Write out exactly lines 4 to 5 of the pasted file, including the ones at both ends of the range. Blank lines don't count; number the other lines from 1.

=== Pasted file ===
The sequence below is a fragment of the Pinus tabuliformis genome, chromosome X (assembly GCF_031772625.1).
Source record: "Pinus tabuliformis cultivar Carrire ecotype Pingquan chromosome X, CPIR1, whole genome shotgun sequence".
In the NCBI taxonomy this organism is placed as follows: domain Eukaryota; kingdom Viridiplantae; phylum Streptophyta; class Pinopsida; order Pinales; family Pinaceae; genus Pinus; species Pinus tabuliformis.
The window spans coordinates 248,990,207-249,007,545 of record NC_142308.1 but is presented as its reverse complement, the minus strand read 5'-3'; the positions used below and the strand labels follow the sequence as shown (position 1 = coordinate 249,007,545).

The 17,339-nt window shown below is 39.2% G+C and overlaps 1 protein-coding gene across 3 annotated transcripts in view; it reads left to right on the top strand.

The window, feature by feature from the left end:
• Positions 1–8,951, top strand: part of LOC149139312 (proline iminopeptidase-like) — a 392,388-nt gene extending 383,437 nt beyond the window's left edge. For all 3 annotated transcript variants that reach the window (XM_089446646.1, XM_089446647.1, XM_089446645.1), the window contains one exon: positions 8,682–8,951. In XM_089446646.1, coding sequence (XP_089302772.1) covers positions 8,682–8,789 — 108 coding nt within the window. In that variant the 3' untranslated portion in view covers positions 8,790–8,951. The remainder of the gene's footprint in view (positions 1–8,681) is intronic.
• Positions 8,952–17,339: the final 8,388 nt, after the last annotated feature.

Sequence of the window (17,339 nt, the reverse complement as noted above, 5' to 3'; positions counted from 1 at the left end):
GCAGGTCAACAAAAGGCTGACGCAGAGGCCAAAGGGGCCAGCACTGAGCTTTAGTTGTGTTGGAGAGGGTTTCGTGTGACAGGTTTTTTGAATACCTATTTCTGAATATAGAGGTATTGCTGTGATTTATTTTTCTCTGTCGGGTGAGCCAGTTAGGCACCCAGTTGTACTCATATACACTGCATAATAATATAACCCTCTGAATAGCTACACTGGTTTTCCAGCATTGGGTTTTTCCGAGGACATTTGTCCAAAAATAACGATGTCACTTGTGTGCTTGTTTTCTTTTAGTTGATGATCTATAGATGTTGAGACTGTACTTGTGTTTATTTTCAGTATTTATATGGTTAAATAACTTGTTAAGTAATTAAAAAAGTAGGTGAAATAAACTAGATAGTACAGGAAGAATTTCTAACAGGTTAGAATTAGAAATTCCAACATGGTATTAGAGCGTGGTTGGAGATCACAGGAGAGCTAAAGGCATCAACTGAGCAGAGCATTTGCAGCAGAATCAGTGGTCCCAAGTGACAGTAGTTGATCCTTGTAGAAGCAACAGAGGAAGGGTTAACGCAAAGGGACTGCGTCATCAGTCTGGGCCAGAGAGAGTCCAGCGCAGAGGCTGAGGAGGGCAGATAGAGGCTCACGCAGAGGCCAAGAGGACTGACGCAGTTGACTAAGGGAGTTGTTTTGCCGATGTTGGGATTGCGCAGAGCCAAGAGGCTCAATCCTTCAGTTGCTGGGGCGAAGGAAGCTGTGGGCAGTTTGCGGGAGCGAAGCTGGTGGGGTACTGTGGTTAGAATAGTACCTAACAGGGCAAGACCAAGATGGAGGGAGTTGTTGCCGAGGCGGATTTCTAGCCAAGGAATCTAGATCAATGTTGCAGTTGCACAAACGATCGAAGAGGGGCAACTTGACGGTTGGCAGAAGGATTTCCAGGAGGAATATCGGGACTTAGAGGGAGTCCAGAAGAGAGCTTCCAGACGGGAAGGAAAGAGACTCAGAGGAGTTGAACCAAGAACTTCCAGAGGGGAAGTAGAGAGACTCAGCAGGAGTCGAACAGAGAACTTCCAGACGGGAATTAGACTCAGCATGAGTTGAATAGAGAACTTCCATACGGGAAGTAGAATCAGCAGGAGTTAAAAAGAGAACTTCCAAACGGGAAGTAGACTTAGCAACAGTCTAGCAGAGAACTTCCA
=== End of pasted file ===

The window spans coordinates 248,990,207-249,007,545 of record NC_142308.1 but is presented as its reverse complement, the minus strand read 5'-3'; the positions used below and the strand labels follow the sequence as shown (position 1 = coordinate 249,007,545).

The 17,339-nt window shown below is 39.2% G+C and overlaps 1 protein-coding gene across 3 annotated transcripts in view; it reads left to right on the top strand.